3. possibly consider you further for another position

    How should we interpret #3?:

    A. "Generally a good guy and we should consider him for future opportunities", or

    B. "We have a specific opening that he should interview for immediately"

    The reason I ask: I interviewed last week.  Overall, the interviews went well, but for a few specific reasons, it appeared that I may not be a perfect match for the position.  So I am expecting a #3-type of response.

    I am pursuing a few other opportunities in parallel and fear that the timing of may not work out for Microsoft if there is not a specific opportunity to pursue immediately…


  10. HeatherLeigh says:

    Ott-Lite, it definitely depends on what is open right now and how it matches your background. What I recommend is this: keep communication open with your recruiter. If you have engaged with any additional hiring managers, ask your recruiter to touch base with their recruiter and share feedback (and let that second recruiter know it’s OK to move forward). If you are just at the point where you are applying to additional positions, find the job codes on our career site and send them to your recruiter. This will help them identify the recruiter working on those specific positions as well. I hope that makes sense. If you do feel that your interview went well despite the lack of a fot for the position, your recruiter can/should act as an advocate for you.

  11. Ott-Lite says:

    Thanks, Heather that is helpful.

    One other question: is there an elegant way to "divorce" my recruiter.  She simply does not return voicemails or respond to emails — which I find highly unprofessional.  FYI, I ususally wait 5 business days (which I hope is reasonable) before trying to contact her again.   Am I overreacting?

    So when I hear you say "…your recruiter can/should act as an advocate for you…", I dont exactly get a warm fuzzy as I wait to hear the feedback from my interviews last week.  Unless the response is "offer", I seriously doubt she will call me back at all!


  12. HeatherLeigh says:

    Ott-Lite, nope you are not overreacting. I think it depends on how the recruiter set expectations with you in the last communication you had. If she told you to stay in touch or that she would contact you, etc., then I think it’s reasonable for you to expect a response from her. If she felt she had closed down the conversation with you, it’s different. Did you have a sense that she felt the dialog was over? Of course, if she’s not responsive, then I take back what I said about working through your recruiter. And I’m really sorry to heat that your calls aren’t being returned. Is there anything I can do to help?

  13. Ott-Lite says:

    Heather – Thanks, you are extremely helpful.  Seriously, someone should reward you for the responsiveness and sincere interest in helping all these anonymous posters.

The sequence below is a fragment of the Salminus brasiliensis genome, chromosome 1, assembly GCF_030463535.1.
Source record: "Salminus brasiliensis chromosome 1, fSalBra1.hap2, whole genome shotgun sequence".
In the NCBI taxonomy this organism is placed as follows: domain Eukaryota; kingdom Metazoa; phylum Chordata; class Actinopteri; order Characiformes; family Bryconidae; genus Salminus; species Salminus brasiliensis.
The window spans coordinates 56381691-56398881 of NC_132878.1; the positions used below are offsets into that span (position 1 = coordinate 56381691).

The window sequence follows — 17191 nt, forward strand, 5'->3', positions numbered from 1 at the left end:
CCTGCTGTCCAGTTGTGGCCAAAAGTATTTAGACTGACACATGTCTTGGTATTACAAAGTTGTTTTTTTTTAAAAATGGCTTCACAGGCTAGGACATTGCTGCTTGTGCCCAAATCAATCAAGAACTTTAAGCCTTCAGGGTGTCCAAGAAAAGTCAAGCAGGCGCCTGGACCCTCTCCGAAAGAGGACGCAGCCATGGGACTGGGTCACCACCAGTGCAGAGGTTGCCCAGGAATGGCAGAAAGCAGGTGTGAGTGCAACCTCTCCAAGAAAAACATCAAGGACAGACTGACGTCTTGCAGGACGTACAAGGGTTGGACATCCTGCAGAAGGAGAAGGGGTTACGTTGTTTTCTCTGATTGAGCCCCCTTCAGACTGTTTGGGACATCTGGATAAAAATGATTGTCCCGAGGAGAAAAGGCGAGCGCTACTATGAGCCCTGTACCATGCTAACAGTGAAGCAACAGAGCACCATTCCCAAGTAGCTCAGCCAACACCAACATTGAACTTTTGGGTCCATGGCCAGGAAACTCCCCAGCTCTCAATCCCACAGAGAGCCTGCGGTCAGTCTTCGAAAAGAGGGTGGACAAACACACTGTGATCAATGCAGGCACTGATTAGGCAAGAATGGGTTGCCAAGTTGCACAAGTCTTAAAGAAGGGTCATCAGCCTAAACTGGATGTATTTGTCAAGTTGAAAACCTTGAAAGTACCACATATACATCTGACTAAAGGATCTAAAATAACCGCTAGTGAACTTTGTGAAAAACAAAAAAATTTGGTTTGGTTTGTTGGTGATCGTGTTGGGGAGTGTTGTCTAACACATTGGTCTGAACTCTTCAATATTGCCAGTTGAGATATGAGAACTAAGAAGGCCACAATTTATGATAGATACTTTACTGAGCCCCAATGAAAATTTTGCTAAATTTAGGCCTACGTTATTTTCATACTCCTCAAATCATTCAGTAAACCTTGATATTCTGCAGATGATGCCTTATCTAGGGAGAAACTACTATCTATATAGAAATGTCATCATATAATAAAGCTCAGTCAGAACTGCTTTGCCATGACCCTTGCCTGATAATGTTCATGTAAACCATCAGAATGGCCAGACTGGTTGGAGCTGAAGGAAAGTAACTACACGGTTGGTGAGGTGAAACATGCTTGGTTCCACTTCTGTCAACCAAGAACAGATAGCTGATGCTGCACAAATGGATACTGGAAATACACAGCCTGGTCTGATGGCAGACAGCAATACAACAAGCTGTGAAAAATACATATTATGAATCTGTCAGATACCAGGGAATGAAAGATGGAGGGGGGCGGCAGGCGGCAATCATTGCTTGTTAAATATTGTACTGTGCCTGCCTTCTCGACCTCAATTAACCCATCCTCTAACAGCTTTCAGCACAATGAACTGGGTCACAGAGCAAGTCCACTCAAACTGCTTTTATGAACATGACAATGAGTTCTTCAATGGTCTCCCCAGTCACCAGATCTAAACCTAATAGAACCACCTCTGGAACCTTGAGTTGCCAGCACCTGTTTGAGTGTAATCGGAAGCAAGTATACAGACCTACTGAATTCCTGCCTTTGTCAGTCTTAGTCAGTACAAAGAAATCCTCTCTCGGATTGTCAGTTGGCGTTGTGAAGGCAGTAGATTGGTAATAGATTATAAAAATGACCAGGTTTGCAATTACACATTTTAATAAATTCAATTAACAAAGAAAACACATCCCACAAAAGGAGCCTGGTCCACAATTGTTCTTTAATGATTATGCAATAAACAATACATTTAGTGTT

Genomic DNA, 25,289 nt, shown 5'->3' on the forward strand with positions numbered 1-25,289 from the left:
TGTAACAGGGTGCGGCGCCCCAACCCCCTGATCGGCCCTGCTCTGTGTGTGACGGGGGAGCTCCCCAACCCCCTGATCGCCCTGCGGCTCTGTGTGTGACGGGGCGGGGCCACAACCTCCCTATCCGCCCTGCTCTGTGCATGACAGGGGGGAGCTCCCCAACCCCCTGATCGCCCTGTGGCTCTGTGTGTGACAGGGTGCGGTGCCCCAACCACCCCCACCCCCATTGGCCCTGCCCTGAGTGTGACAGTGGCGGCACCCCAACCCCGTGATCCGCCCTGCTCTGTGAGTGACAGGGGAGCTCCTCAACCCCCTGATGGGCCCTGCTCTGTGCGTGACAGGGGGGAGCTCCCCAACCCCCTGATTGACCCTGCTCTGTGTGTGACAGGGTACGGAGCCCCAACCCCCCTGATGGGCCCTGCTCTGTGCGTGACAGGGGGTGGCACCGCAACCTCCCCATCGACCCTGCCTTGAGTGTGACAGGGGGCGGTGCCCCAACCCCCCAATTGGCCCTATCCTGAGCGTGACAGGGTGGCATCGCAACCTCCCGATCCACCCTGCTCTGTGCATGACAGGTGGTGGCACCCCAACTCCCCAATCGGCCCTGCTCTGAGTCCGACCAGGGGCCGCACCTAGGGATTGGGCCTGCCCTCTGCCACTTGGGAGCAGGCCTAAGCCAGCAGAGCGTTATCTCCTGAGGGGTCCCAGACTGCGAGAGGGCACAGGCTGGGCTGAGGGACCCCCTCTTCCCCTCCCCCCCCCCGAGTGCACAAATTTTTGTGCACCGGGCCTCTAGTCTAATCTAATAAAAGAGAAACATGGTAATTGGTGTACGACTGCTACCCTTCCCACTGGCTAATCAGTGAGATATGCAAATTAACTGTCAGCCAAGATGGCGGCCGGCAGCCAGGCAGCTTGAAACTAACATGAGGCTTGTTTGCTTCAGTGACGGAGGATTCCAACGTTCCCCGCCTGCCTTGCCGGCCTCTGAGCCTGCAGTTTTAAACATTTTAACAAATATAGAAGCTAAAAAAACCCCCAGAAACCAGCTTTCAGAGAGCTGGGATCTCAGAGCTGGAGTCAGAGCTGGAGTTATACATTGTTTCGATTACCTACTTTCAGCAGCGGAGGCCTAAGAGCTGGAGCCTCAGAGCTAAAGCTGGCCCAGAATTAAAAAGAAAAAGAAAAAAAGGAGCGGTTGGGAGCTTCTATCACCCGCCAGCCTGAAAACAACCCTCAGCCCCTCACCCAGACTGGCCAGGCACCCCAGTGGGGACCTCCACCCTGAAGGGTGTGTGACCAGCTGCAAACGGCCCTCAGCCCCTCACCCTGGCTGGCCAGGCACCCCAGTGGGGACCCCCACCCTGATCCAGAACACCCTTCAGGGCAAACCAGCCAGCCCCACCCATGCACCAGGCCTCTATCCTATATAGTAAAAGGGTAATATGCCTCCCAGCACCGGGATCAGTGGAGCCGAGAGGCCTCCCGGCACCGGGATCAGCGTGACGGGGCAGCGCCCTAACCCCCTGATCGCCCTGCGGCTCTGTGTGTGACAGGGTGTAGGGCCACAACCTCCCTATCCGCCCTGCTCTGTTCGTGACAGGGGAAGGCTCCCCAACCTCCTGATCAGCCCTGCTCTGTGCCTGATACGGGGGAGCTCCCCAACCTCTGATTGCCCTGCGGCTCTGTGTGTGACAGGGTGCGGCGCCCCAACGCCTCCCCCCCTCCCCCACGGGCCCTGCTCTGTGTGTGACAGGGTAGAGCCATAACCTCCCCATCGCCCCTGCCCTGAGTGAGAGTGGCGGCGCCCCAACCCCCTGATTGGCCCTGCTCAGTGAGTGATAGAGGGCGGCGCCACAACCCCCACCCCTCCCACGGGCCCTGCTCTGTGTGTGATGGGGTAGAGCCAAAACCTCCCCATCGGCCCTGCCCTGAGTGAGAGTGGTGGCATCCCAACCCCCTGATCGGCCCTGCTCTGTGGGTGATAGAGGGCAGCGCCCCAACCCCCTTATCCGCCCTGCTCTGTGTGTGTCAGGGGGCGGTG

Re: the dialog with the recruiter, we had set an interview date in Redmond several weeks in advance, and she offered "if you have any questions, please do not hesitate to call me"…well, I did have questions, and despite repeated attempts, never got a chance to talk to her until the morning of the interviews.  In retrospect, it would have been nice to connect with her (e.g., getting a copy of the job posting, interviewing for multiple positions vs. a single position, understanding logistics, etc.).  Oh well.

    Not sure if there is anything you can do at this point.  Thanks for offering, though.   I’ll just sit tight and anxiously wait for the feedback.  

    BTW, why does it take a few days for Microsoft to get back to me?  Given all the inter-interview feedback throughout the day, I was almost sure they would have a pretty clear  answer within 1 day at most…

  14. HeatherLeigh says:

    It’s just part of the job ; )

    You should have received a call back from the recruiter. I dont know what else to say except that I am sorry that you didn’t. We need to do better. Hopefully it’s just an isolated incident.

    Re: timing, it’s possible that they had another candidate in for the same position or that they wanted to get the interview team together  to discuss your candidacy and there were scheduling issues. So there are a couple possibilities. Hope you have heard by now!

  15. Jacob says:

    Not sour grapes or burst of anger… I had my phone interview with one Middle east accented guy, who was for once hard to understand.

    He asked two questions: reverse a string and delete a node in a doubly linked list

    I could do that my dream with space and time optimization. Why so? coz I teach C++, and I just love programming.

    I coded it and when I used pointers in my string reversal the guy asked me a weird question which showed his lack of understanding of the concept of pointers.